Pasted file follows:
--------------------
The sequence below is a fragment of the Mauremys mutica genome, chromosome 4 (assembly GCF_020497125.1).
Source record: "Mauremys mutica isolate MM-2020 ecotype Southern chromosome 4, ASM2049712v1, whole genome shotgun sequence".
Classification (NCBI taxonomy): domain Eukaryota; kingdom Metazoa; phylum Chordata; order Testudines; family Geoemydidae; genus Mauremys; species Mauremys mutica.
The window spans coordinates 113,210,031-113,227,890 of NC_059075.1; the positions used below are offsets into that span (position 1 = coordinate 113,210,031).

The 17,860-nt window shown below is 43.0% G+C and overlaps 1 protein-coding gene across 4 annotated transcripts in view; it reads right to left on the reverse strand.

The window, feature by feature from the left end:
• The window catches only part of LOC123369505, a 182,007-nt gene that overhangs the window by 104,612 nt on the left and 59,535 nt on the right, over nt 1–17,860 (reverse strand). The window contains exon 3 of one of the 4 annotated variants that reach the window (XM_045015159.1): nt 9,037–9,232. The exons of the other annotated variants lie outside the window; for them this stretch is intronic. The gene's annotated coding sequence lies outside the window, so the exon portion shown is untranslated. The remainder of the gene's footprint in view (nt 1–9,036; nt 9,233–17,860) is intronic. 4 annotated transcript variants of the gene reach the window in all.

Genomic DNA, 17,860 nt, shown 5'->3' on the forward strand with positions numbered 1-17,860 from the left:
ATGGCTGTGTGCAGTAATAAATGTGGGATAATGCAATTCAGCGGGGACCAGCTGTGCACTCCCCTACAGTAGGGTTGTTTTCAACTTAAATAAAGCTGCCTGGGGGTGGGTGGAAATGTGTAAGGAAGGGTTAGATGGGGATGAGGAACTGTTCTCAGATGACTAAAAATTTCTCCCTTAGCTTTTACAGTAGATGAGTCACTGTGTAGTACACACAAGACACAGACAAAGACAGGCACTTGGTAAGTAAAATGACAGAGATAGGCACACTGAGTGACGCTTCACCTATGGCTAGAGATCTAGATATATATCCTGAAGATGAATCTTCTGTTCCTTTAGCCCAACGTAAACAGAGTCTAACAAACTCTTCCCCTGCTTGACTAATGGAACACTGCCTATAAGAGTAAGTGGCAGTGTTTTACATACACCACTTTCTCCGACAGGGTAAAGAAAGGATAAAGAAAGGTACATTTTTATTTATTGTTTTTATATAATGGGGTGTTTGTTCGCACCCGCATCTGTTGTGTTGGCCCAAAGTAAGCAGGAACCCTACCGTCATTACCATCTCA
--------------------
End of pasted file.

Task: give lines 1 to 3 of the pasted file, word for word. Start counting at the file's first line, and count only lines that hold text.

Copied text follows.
The sequence below is a fragment of the Mauremys mutica genome, chromosome 4 (assembly GCF_020497125.1).
Source record: "Mauremys mutica isolate MM-2020 ecotype Southern chromosome 4, ASM2049712v1, whole genome shotgun sequence".
Classification (NCBI taxonomy): domain Eukaryota; kingdom Metazoa; phylum Chordata; order Testudines; family Geoemydidae; genus Mauremys; species Mauremys mutica.